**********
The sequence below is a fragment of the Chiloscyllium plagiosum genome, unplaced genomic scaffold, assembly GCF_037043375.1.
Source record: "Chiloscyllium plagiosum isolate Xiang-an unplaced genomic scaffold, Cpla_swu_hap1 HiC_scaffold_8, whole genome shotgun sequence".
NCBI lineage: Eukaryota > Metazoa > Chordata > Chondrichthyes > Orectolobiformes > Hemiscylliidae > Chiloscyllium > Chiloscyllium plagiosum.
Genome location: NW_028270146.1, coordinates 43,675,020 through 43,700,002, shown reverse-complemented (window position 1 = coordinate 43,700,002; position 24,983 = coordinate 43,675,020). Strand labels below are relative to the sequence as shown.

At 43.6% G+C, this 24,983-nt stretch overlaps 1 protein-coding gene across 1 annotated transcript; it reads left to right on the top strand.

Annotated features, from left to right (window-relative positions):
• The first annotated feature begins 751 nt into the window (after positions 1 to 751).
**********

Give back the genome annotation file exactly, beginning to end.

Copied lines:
The sequence below is a fragment of the Chiloscyllium plagiosum genome, unplaced genomic scaffold, assembly GCF_037043375.1.
Source record: "Chiloscyllium plagiosum isolate Xiang-an unplaced genomic scaffold, Cpla_swu_hap1 HiC_scaffold_8, whole genome shotgun sequence".
NCBI lineage: Eukaryota > Metazoa > Chordata > Chondrichthyes > Orectolobiformes > Hemiscylliidae > Chiloscyllium > Chiloscyllium plagiosum.
Genome location: NW_028270146.1, coordinates 43,675,020 through 43,700,002, shown reverse-complemented (window position 1 = coordinate 43,700,002; position 24,983 = coordinate 43,675,020). Strand labels below are relative to the sequence as shown.

At 43.6% G+C, this 24,983-nt stretch overlaps 1 protein-coding gene across 1 annotated transcript; it reads left to right on the top strand.

Annotated features, from left to right (window-relative positions):
• The first annotated feature begins 751 nt into the window (after positions 1 to 751).